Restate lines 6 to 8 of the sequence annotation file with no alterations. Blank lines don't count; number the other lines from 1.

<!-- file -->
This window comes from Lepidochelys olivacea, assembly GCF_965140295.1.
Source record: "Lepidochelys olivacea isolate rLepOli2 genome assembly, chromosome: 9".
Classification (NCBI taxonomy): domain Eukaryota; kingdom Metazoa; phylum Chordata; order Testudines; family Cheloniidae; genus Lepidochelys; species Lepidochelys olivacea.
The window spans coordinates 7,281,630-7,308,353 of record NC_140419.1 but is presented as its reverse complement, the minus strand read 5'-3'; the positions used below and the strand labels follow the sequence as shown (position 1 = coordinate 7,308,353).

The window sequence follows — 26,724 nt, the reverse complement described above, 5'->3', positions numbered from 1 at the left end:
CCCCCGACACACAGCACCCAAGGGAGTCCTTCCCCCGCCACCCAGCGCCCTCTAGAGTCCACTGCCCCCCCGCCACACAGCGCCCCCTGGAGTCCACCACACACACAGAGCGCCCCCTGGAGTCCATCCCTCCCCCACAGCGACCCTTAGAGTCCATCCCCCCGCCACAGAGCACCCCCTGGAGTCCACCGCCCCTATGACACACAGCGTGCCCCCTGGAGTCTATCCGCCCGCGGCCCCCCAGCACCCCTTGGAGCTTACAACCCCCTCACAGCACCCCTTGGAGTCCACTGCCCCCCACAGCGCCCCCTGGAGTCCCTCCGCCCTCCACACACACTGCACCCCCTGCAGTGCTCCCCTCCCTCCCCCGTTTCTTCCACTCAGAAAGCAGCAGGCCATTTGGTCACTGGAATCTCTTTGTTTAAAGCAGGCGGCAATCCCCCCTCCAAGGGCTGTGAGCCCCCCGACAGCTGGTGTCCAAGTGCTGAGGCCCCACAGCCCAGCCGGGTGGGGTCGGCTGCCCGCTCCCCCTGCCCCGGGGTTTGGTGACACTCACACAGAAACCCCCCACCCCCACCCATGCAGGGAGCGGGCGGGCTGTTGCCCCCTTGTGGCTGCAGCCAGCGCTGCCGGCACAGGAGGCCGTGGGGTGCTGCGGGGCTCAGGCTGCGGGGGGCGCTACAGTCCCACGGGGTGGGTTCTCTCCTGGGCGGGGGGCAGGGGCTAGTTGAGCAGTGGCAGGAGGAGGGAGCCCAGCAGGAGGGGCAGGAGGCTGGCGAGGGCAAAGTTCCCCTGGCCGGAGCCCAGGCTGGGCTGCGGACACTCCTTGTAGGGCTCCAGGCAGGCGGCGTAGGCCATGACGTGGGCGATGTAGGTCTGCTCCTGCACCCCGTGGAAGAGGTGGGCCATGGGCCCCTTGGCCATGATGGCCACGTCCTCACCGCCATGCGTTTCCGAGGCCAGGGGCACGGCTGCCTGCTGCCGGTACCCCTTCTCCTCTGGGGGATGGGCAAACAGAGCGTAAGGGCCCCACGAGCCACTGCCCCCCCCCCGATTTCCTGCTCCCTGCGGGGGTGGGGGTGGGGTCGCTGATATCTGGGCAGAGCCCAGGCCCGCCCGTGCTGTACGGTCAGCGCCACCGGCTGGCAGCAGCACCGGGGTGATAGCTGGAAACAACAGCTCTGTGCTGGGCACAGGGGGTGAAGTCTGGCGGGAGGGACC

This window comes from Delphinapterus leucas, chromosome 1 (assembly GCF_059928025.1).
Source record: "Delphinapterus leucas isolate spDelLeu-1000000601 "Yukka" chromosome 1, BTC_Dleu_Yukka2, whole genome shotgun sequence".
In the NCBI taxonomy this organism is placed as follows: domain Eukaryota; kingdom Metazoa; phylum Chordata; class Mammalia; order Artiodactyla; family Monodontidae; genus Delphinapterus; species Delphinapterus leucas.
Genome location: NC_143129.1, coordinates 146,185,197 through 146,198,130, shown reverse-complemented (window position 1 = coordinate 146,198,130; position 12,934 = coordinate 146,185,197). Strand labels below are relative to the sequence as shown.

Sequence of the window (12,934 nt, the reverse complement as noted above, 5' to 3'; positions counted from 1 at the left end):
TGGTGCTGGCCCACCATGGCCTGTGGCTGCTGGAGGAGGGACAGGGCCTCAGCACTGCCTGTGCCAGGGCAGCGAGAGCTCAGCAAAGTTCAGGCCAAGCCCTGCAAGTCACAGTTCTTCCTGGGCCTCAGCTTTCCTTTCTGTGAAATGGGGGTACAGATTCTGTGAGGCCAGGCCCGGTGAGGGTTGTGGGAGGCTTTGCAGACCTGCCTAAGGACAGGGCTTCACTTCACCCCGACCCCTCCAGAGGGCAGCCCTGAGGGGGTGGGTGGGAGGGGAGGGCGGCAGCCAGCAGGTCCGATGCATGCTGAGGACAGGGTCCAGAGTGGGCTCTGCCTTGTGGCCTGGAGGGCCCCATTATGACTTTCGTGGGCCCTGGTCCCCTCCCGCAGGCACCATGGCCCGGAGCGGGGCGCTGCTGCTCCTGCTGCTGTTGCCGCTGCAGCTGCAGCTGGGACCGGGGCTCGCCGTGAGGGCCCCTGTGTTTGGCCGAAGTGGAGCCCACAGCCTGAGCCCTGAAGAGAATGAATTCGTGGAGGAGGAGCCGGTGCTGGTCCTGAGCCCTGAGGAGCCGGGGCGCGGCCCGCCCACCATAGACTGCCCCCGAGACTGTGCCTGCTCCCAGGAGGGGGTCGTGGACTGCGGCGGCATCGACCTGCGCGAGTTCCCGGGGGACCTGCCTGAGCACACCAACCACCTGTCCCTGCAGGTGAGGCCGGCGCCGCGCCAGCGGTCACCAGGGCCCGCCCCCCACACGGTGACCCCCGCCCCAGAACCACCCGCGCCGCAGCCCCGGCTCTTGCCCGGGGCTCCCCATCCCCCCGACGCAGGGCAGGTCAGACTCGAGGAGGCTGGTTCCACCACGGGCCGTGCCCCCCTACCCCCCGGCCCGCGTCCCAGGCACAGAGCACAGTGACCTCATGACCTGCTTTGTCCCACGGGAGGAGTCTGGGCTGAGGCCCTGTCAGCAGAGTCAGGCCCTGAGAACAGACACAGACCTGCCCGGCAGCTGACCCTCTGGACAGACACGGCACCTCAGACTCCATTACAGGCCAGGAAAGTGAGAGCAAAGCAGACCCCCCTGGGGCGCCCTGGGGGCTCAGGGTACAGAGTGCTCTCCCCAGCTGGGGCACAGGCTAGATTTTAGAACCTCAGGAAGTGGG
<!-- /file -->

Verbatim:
CCCCCGACACACAGCACCCAAGGGAGTCCTTCCCCCGCCACCCAGCGCCCTCTAGAGTCCACTGCCCCCCCGCCACACAGCGCCCCCTGGAGTCCACCACACACACAGAGCGCCCCCTGGAGTCCATCCCTCCCCCACAGCGACCCTTAGAGTCCATCCCCCCGCCACAGAGCACCCCCTGGAGTCCACCGCCCCTATGACACACAGCGTGCCCCCTGGAGTCTATCCGCCCGCGGCCCCCCAGCACCCCTTGGAGCTTACAACCCCCTCACAGCACCCCTTGGAGTCCACTGCCCCCCACAGCGCCCCCTGGAGTCCCTCCGCCCTCCACACACACTGCACCCCCTGCAGTGCTCCCCTCCCTCCCCCGTTTCTTCCACTCAGAAAGCAGCAGGCCATTTGGTCACTGGAATCTCTTTGTTTAAAGCAGGCGGCAATCCCCCCTCCAAGGGCTGTGAGCCCCCCGACAGCTGGTGTCCAAGTGCTGAGGCCCCACAGCCCAGCCGGGTGGGGTCGGCTGCCCGCTCCCCCTGCCCCGGGGTTTGGTGACACTCACACAGAAACCCCCCACCCCCACCCATGCAGGGAGCGGGCGGGCTGTTGCCCCCTTGTGGCTGCAGCCAGCGCTGCCGGCACAGGAGGCCGTGGGGTGCTGCGGGGCTCAGGCTGCGGGGGGCGCTACAGTCCCACGGGGTGGGTTCTCTCCTGGGCGGGGGGCAGGGGCTAGTTGAGCAGTGGCAGGAGGAGGGAGCCCAGCAGGAGGGGCAGGAGGCTGGCGAGGGCAAAGTTCCCCTGGCCGGAGCCCAGGCTGGGCTGCGGACACTCCTTGTAGGGCTCCAGGCAGGCGGCGTAGGCCATGACGTGGGCGATGTAGGTCTGCTCCTGCACCCCGTGGAAGAGGTGGGCCATGGGCCCCTTGGCCATGATGGCCACGTCCTCACCGCCATGCGTTTCCGAGGCCAGGGGCACGGCTGCCTGCTGCCGGTACCCCTTCTCCTCTGGGGGATGGGCAAACAGAGCGTAAGGGCCCCACGAGCCACTGCCCCCCCCCCGATTTCCTGCTCCCTGCGGGGGTGGGGGTGGGGTCGCTGATATCTGGGCAGAGCCCAGGCCCGCCCGTGCTGTACGGTCAGCGCCACCGGCTGGCAGCAGCACCGGGGTGATAGCTGGAAACAACAGCTCTGTGCTGGGCACAGGGGGTGAAGTCTGGCGGGAGGGACC

This window comes from Delphinapterus leucas, chromosome 1 (assembly GCF_059928025.1).
Source record: "Delphinapterus leucas isolate spDelLeu-1000000601 "Yukka" chromosome 1, BTC_Dleu_Yukka2, whole genome shotgun sequence".